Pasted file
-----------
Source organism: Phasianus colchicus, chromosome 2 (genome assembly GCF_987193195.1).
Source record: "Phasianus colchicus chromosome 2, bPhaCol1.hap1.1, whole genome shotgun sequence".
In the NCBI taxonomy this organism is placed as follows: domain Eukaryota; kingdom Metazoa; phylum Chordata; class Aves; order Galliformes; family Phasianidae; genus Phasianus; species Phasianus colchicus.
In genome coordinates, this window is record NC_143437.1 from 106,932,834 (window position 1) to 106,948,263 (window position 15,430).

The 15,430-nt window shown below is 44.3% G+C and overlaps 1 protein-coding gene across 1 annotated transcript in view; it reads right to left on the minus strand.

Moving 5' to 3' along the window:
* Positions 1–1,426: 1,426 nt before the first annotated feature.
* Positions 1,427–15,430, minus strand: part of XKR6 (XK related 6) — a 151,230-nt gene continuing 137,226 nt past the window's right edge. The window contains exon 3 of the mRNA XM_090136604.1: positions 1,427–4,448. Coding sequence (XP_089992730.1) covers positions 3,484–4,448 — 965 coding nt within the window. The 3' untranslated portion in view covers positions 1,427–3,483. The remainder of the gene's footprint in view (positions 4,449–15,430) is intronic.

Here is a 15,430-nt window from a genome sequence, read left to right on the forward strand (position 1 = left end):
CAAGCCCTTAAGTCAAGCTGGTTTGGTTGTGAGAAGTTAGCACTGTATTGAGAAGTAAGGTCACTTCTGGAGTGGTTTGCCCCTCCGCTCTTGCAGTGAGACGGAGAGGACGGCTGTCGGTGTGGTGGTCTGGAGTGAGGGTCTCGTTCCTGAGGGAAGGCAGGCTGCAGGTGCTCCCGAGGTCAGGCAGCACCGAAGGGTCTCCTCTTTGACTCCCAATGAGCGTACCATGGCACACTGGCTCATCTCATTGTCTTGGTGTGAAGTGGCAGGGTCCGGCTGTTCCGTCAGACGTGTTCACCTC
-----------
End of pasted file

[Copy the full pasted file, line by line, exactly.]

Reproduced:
Source organism: Phasianus colchicus, chromosome 2 (genome assembly GCF_987193195.1).
Source record: "Phasianus colchicus chromosome 2, bPhaCol1.hap1.1, whole genome shotgun sequence".
In the NCBI taxonomy this organism is placed as follows: domain Eukaryota; kingdom Metazoa; phylum Chordata; class Aves; order Galliformes; family Phasianidae; genus Phasianus; species Phasianus colchicus.
In genome coordinates, this window is record NC_143437.1 from 106,932,834 (window position 1) to 106,948,263 (window position 15,430).

The 15,430-nt window shown below is 44.3% G+C and overlaps 1 protein-coding gene across 1 annotated transcript in view; it reads right to left on the minus strand.

Moving 5' to 3' along the window:
* Positions 1–1,426: 1,426 nt before the first annotated feature.
* Positions 1,427–15,430, minus strand: part of XKR6 (XK related 6) — a 151,230-nt gene continuing 137,226 nt past the window's right edge. The window contains exon 3 of the mRNA XM_090136604.1: positions 1,427–4,448. Coding sequence (XP_089992730.1) covers positions 3,484–4,448 — 965 coding nt within the window. The 3' untranslated portion in view covers positions 1,427–3,483. The remainder of the gene's footprint in view (positions 4,449–15,430) is intronic.

Here is a 15,430-nt window from a genome sequence, read left to right on the forward strand (position 1 = left end):
CAAGCCCTTAAGTCAAGCTGGTTTGGTTGTGAGAAGTTAGCACTGTATTGAGAAGTAAGGTCACTTCTGGAGTGGTTTGCCCCTCCGCTCTTGCAGTGAGACGGAGAGGACGGCTGTCGGTGTGGTGGTCTGGAGTGAGGGTCTCGTTCCTGAGGGAAGGCAGGCTGCAGGTGCTCCCGAGGTCAGGCAGCACCGAAGGGTCTCCTCTTTGACTCCCAATGAGCGTACCATGGCACACTGGCTCATCTCATTGTCTTGGTGTGAAGTGGCAGGGTCCGGCTGTTCCGTCAGACGTGTTCACCTC